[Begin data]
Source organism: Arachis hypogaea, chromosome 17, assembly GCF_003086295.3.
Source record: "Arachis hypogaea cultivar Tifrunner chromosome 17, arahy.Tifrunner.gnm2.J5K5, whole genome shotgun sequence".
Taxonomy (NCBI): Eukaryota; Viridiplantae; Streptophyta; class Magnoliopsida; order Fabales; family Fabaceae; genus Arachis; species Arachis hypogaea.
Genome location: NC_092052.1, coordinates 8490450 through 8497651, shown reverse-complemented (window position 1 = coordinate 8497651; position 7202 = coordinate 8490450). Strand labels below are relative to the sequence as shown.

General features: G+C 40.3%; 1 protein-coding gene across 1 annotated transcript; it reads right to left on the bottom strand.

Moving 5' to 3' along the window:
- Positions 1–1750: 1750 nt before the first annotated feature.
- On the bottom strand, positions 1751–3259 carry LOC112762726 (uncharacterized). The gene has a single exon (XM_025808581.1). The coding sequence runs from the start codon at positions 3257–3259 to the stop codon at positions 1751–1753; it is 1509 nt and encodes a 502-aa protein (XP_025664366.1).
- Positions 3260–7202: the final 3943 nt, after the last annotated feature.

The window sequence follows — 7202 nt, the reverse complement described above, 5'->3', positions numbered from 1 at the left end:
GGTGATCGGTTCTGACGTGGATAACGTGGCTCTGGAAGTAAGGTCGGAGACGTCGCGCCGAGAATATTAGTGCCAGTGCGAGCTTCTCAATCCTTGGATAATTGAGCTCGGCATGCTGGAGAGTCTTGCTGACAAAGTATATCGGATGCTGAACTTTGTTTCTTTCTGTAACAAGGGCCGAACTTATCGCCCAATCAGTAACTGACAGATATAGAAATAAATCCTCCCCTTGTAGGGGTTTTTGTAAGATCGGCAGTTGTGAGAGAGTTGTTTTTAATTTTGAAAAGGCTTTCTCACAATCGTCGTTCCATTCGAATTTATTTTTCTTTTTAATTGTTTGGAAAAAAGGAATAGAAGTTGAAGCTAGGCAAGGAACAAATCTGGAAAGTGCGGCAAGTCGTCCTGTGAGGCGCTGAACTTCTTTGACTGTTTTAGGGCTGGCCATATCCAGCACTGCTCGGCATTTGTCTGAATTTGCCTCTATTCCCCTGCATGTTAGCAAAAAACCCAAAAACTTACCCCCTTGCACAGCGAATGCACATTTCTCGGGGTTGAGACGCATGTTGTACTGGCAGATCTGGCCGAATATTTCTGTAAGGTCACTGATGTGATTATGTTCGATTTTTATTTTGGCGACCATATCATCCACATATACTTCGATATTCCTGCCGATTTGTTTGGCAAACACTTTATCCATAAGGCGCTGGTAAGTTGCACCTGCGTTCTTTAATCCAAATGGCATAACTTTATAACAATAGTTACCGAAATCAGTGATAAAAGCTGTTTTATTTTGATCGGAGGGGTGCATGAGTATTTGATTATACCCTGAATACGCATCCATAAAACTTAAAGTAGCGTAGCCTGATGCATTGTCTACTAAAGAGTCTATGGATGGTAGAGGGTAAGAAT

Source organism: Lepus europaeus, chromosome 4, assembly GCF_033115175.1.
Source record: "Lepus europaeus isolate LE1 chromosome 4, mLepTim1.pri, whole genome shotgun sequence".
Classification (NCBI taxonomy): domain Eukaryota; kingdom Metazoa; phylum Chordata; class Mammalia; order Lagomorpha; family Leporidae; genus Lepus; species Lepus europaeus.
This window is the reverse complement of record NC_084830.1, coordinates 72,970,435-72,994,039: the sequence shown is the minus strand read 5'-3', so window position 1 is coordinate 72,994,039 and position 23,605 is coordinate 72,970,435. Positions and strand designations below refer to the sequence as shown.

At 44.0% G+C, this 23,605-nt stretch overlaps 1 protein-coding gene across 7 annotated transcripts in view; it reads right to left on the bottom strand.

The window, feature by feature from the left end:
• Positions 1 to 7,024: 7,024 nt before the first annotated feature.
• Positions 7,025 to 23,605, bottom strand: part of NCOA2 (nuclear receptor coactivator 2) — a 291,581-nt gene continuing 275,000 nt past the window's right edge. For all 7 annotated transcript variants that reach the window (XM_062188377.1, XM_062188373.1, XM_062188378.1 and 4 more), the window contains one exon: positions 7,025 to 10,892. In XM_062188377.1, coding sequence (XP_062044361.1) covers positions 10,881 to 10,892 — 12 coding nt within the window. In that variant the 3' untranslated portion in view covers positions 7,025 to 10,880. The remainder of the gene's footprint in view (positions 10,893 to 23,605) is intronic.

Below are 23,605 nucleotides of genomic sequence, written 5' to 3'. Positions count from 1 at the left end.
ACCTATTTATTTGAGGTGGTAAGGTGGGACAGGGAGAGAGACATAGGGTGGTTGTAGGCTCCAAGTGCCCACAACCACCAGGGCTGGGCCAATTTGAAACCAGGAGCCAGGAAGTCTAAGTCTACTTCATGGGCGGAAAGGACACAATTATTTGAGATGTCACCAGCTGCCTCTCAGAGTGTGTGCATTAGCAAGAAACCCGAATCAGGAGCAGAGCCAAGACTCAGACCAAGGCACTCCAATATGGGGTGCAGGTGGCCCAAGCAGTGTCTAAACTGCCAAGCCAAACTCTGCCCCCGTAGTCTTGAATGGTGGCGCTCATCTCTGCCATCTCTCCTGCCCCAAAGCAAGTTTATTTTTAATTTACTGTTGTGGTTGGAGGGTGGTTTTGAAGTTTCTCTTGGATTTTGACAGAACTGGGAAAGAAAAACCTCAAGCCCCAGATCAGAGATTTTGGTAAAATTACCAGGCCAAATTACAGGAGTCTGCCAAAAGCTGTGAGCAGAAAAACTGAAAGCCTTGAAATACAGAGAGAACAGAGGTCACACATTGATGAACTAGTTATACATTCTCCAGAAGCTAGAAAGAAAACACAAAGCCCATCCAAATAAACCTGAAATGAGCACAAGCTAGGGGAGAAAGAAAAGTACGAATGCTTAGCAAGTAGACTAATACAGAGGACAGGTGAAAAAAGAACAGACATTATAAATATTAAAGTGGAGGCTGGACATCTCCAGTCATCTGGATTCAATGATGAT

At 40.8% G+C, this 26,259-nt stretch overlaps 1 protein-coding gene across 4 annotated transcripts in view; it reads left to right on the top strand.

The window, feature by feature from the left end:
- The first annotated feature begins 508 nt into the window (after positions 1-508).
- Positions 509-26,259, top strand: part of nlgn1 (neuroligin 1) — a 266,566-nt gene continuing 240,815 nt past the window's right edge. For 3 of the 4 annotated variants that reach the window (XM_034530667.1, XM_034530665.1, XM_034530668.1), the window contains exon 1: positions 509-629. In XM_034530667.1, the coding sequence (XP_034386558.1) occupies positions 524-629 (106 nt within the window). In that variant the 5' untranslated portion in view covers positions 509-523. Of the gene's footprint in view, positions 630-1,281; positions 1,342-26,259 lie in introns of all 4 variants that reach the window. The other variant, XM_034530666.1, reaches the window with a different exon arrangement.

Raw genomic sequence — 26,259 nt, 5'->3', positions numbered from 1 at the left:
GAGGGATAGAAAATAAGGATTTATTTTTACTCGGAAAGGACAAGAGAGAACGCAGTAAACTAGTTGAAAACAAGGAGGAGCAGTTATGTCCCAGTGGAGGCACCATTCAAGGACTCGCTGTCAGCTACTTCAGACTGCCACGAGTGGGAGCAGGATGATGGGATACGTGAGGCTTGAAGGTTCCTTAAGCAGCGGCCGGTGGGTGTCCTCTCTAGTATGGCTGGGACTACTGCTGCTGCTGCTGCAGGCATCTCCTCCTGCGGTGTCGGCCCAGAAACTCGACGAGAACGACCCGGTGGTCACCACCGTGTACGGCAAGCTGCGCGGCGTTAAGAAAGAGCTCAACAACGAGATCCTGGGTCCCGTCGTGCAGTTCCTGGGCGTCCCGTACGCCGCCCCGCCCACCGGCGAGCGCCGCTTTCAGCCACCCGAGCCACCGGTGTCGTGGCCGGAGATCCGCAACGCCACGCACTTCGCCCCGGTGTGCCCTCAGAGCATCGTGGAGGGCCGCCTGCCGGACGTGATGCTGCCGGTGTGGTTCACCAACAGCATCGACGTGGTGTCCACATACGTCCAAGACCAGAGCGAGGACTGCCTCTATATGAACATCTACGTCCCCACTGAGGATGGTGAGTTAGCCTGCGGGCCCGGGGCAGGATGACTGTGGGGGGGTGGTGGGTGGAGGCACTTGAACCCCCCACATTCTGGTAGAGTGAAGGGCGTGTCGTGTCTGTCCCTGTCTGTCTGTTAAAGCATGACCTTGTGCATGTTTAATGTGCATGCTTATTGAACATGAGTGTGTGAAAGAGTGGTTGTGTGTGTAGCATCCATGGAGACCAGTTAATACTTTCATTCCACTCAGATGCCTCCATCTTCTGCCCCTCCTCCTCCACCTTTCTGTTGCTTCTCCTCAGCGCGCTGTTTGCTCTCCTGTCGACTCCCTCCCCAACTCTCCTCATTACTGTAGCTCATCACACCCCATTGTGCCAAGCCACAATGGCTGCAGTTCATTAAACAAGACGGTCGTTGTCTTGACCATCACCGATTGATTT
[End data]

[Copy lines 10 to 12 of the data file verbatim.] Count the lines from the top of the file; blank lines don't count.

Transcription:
The window sequence follows — 7202 nt, the reverse complement described above, 5'->3', positions numbered from 1 at the left end:
GGTGATCGGTTCTGACGTGGATAACGTGGCTCTGGAAGTAAGGTCGGAGACGTCGCGCCGAGAATATTAGTGCCAGTGCGAGCTTCTCAATCCTTGGATAATTGAGCTCGGCATGCTGGAGAGTCTTGCTGACAAAGTATATCGGATGCTGAACTTTGTTTCTTTCTGTAACAAGGGCCGAACTTATCGCCCAATCAGTAACTGACAGATATAGAAATAAATCCTCCCCTTGTAGGGGTTTTTGTAAGATCGGCAGTTGTGAGAGAGTTGTTTTTAATTTTGAAAAGGCTTTCTCACAATCGTCGTTCCATTCGAATTTATTTTTCTTTTTAATTGTTTGGAAAAAAGGAATAGAAGTTGAAGCTAGGCAAGGAACAAATCTGGAAAGTGCGGCAAGTCGTCCTGTGAGGCGCTGAACTTCTTTGACTGTTTTAGGGCTGGCCATATCCAGCACTGCTCGGCATTTGTCTGAATTTGCCTCTATTCCCCTGCATGTTAGCAAAAAACCCAAAAACTTACCCCCTTGCACAGCGAATGCACATTTCTCGGGGTTGAGACGCATGTTGTACTGGCAGATCTGGCCGAATATTTCTGTAAGGTCACTGATGTGATTATGTTCGATTTTTATTTTGGCGACCATATCATCCACATATACTTCGATATTCCTGCCGATTTGTTTGGCAAACACTTTATCCATAAGGCGCTGGTAAGTTGCACCTGCGTTCTTTAATCCAAATGGCATAACTTTATAACAATAGTTACCGAAATCAGTGATAAAAGCTGTTTTATTTTGATCGGAGGGGTGCATGAGTATTTGATTATACCCTGAATACGCATCCATAAAACTTAAAGTAGCGTAGCCTGATGCATTGTCTACTAAAGAGTCTATGGATGGTAGAGGGTAAGAAT

Source organism: Lepus europaeus, chromosome 4, assembly GCF_033115175.1.